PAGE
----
Can Dogs Smell a Wax Pen?

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Introduction

You've likely seen a drug-detection dog, as they frequent airports, train stations, and other security checkpoints with law enforcement officers not too far behind. These canines are highly trained to use their sniffers to smell out all kinds of odors - including but not limited to drugs, explosives, and even humans.  

As smoking alternatives get more and more creative, one can only wonder whether drug dogs are able to keep up. So if you're wondering whether dogs can smell wax pens, the answer is an unwavering yes. Whether you're inhaling marijuana or tobacco, pups are able to sniff it out. Read on to find out why!

Signs that Dogs Can Smell Wax Pens

Handheld vaporizers, commonly known as wax pens, are designed for inhaling waxy oils, whether tobacco or marijuana, in a discrete manner. Wax pens resemble e-cigarettes, enabling consumers to inhale wax concentrates. 

Drug-detection dogs are trained to react to many scents, including those of drugs, in a variety of ways. Some common "alerts" include barking, touching their noses to the area where the drugs are hidden, sitting in front of the location and staying there until their handler comes by, or digging/pawing at the location of the scent.

Here are some of the common drugs Drug Enforcement Officers have trained dogs to detect:

  • Marijuana
  • Cocaine
  • Methamphetamine
  • Heroin
  • Opiates
  • Ecstasy
  • LSD

Body Language

Dogs use a number of body language signs to indicate that they're honing in on a scent, including:
  • Growling
  • Staring
  • Alert
  • Barking
  • Head tilting
  • Whining
  • Jumping up
  • Sniffing

Other Signs

Other signs that a dog has caught a scent include:
  • Digging
  • Focused attention
  • Standing in front of a location
  • Scratching or pawing at a location
  • Following a scent nose first
  • Rapid inhalation and exhalation

The History Behind Dogs Smelling Wax Pens

As descendants of wolves, dogs have always had incredibly powerful sniffers. Thankfully, dogs have fulfilled their role as man's best friend and have assisted humans with scent detection for years. Bomb-sniffing dogs were introduced in World War II, while drug-sniffing dogs made their debut 70's as drug use in the United States was on the rise (we truly don't deserve dogs).

Today, dogs are mostly used to detect illicit drugs and contraband rather than medications or other legal drugs, for instance, tobacco. "Wax pens" are a popular vaporizer used to inhale forms of nicotine, including tobacco; however wax pens are more commonly used to inhale marijuana as well.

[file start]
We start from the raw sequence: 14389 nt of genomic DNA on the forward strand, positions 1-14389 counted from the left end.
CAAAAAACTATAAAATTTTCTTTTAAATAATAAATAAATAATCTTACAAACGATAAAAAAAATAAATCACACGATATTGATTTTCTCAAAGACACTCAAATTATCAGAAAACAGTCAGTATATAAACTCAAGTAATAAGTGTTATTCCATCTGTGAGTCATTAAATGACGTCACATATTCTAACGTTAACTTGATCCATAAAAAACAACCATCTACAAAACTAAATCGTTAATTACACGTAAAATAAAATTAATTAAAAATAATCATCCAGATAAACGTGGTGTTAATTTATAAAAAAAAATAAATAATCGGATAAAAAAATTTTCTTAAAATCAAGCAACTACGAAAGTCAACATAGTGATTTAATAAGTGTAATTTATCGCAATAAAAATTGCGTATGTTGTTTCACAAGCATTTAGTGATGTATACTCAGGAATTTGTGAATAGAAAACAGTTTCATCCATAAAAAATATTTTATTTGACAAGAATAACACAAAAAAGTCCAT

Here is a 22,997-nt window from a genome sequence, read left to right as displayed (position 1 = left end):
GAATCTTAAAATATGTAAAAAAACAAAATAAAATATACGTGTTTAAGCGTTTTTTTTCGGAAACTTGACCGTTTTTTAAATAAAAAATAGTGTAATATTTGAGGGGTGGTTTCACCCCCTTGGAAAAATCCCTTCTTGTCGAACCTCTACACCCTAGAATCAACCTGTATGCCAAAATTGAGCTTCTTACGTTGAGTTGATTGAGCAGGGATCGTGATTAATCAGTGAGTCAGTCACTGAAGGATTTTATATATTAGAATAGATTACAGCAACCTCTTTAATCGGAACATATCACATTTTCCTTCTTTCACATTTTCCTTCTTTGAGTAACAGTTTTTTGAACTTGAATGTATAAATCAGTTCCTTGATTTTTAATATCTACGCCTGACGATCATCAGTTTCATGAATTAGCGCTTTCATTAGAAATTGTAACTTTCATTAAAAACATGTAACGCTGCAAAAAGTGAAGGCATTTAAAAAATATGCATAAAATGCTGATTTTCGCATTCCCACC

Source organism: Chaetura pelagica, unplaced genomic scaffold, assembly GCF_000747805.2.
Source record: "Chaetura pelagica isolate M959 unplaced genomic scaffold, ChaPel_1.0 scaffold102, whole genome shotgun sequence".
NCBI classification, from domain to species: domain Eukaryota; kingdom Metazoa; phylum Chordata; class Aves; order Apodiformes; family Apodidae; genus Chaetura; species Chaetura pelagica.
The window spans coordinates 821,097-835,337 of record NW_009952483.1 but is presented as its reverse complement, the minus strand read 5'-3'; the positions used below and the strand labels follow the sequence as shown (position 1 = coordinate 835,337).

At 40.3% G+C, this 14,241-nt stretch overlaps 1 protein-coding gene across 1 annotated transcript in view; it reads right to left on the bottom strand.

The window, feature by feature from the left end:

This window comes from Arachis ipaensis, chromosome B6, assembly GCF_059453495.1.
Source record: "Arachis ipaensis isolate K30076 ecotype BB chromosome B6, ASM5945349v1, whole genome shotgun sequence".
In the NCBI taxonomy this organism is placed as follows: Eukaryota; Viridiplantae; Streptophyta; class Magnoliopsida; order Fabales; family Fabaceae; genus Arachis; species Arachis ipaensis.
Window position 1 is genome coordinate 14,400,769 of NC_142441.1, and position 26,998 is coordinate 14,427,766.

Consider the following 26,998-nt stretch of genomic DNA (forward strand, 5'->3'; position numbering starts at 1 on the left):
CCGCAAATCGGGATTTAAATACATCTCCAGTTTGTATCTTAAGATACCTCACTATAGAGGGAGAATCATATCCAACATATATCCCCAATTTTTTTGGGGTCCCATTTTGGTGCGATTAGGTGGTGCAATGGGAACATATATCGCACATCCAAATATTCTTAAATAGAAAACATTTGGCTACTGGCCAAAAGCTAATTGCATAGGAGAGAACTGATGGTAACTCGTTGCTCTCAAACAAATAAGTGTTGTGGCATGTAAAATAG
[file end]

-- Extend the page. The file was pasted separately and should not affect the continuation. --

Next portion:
Dogs have not been utilized to sniff out tobacco use, however, if wax pens are being used to inhale marijuana, dogs can certainly sniff out that scent. However, as states and municipalities are increasingly legalizing marijuana use, police officers are refraining from wasting time and resources on training drug-detection dogs to find marijuana. Instead, training has become focused on the detection of hard drugs, like heroin, ecstasy, cocaine, or methamphetamine. 

The Science Behind Dogs Smelling Wax Pens

Research confirms just how amazing our pooches are, noting that dogs have up to 300 million olfactory receptors in their noses; while we only have around 6 million. Even more impressive, the part of a dog's brain responsible for analyzing smells is, proportionally, 40 times greater than our own. This ensures that dogs have an acute sense of smell that is anywhere between 10,000 and 100,000 times better than ours.

To really get into the nitty gritty — dogs use their wet, spongy noses to capture scents, and they exhale through slits in the side of the nose, a mechanism that helps circulate new air through the nostrils. Once the air enters through the nostril, it encounters a fold of tissue that diverts the air along two separate channels — one is used for breathing and the other route is used to analyze scent. 

It is also important to note that sniffing abilities can really depend on the breed of dog. For instance, Bloodhounds have at least 300 million scent receptors in their noses, while German Shepherds or Beagles have about 225 million. However, most dogs (even if they weren't bred for scent detection) are capable of recognizing illicit compounds at a ratio of five parts per billion.

Training Dogs to Smell Wax Pens

If a law enforcement dog can smell drugs, it means that pup has been trained to understand that if he tracks down a target scent, a treat will be given. Training a drug detection dog takes several months and focuses on teaching the dog to identify and find specific illegal substances through positive reinforcement.

The National Narcotic Detector Dog Association is a nonprofit organization that handles the certifications for drug-detection canines. Certifications can be for a whole range of abilities - for instance - police units, body searches, explosive devices searches, and drug searches.  However, in order to become certified through this organization, the dog and trainer must both be a part of the Federal Armed Forces or Armed Force reserves. 

Now, more commonly there are also private organizations you can reach out to in order to help train your dog. Although the dogs are not certified through the National Narcotic Detector Dog Association, pups still go through the same vigorous training processes that dogs at the Narcotic Detector Dog Association must go through. If you are interested in training your dog for scent detection, reach out to your local private organization for details.

Safety Tips for Drug-Detection Dogs:

  • Always ask the handler if you can pet their pup.
  • Professional drug-detection dogs must be trained properly.
  • Do not try to out-smart a drug-sniffing dog.

We Want to Hear About Your Dog Detecting Things with Their Nose!